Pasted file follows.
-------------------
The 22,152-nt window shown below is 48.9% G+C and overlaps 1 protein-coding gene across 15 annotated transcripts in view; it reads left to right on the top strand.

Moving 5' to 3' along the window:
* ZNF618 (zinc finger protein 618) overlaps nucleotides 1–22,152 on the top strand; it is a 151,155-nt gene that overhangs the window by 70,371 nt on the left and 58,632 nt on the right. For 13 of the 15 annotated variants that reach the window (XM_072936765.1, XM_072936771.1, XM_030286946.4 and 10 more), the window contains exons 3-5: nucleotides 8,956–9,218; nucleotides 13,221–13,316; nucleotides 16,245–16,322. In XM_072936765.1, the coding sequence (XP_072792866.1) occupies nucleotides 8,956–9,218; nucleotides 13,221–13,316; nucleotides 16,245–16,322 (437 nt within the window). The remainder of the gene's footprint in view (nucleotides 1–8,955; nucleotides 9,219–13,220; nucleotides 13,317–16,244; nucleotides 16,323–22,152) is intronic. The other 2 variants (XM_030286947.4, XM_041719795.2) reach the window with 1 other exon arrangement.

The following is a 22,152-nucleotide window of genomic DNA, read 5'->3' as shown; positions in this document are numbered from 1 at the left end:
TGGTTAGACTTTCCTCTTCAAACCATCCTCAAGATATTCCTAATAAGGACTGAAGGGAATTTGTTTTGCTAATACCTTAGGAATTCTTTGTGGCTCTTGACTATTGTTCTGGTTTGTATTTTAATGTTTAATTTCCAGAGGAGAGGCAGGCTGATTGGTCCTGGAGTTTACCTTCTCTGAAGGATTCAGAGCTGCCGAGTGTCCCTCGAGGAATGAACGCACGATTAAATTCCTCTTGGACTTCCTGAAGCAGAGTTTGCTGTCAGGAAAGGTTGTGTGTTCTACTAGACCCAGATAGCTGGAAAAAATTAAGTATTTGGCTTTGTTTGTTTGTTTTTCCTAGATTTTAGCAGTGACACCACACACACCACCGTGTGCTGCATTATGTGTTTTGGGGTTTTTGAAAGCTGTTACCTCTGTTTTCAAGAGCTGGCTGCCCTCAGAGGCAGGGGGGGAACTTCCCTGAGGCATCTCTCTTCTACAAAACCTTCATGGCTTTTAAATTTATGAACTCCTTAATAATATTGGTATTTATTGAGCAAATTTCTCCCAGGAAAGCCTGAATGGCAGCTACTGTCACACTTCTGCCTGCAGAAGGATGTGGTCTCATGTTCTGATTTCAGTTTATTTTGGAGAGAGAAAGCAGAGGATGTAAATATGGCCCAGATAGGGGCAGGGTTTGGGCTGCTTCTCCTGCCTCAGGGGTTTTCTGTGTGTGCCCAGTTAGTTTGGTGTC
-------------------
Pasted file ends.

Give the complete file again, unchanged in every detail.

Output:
The 22,152-nt window shown below is 48.9% G+C and overlaps 1 protein-coding gene across 15 annotated transcripts in view; it reads left to right on the top strand.

Moving 5' to 3' along the window:
* ZNF618 (zinc finger protein 618) overlaps nucleotides 1–22,152 on the top strand; it is a 151,155-nt gene that overhangs the window by 70,371 nt on the left and 58,632 nt on the right. For 13 of the 15 annotated variants that reach the window (XM_072936765.1, XM_072936771.1, XM_030286946.4 and 10 more), the window contains exons 3-5: nucleotides 8,956–9,218; nucleotides 13,221–13,316; nucleotides 16,245–16,322. In XM_072936765.1, the coding sequence (XP_072792866.1) occupies nucleotides 8,956–9,218; nucleotides 13,221–13,316; nucleotides 16,245–16,322 (437 nt within the window). The remainder of the gene's footprint in view (nucleotides 1–8,955; nucleotides 9,219–13,220; nucleotides 13,317–16,244; nucleotides 16,323–22,152) is intronic. The other 2 variants (XM_030286947.4, XM_041719795.2) reach the window with 1 other exon arrangement.

The following is a 22,152-nucleotide window of genomic DNA, read 5'->3' as shown; positions in this document are numbered from 1 at the left end:
TGGTTAGACTTTCCTCTTCAAACCATCCTCAAGATATTCCTAATAAGGACTGAAGGGAATTTGTTTTGCTAATACCTTAGGAATTCTTTGTGGCTCTTGACTATTGTTCTGGTTTGTATTTTAATGTTTAATTTCCAGAGGAGAGGCAGGCTGATTGGTCCTGGAGTTTACCTTCTCTGAAGGATTCAGAGCTGCCGAGTGTCCCTCGAGGAATGAACGCACGATTAAATTCCTCTTGGACTTCCTGAAGCAGAGTTTGCTGTCAGGAAAGGTTGTGTGTTCTACTAGACCCAGATAGCTGGAAAAAATTAAGTATTTGGCTTTGTTTGTTTGTTTTTCCTAGATTTTAGCAGTGACACCACACACACCACCGTGTGCTGCATTATGTGTTTTGGGGTTTTTGAAAGCTGTTACCTCTGTTTTCAAGAGCTGGCTGCCCTCAGAGGCAGGGGGGGAACTTCCCTGAGGCATCTCTCTTCTACAAAACCTTCATGGCTTTTAAATTTATGAACTCCTTAATAATATTGGTATTTATTGAGCAAATTTCTCCCAGGAAAGCCTGAATGGCAGCTACTGTCACACTTCTGCCTGCAGAAGGATGTGGTCTCATGTTCTGATTTCAGTTTATTTTGGAGAGAGAAAGCAGAGGATGTAAATATGGCCCAGATAGGGGCAGGGTTTGGGCTGCTTCTCCTGCCTCAGGGGTTTTCTGTGTGTGCCCAGTTAGTTTGGTGTC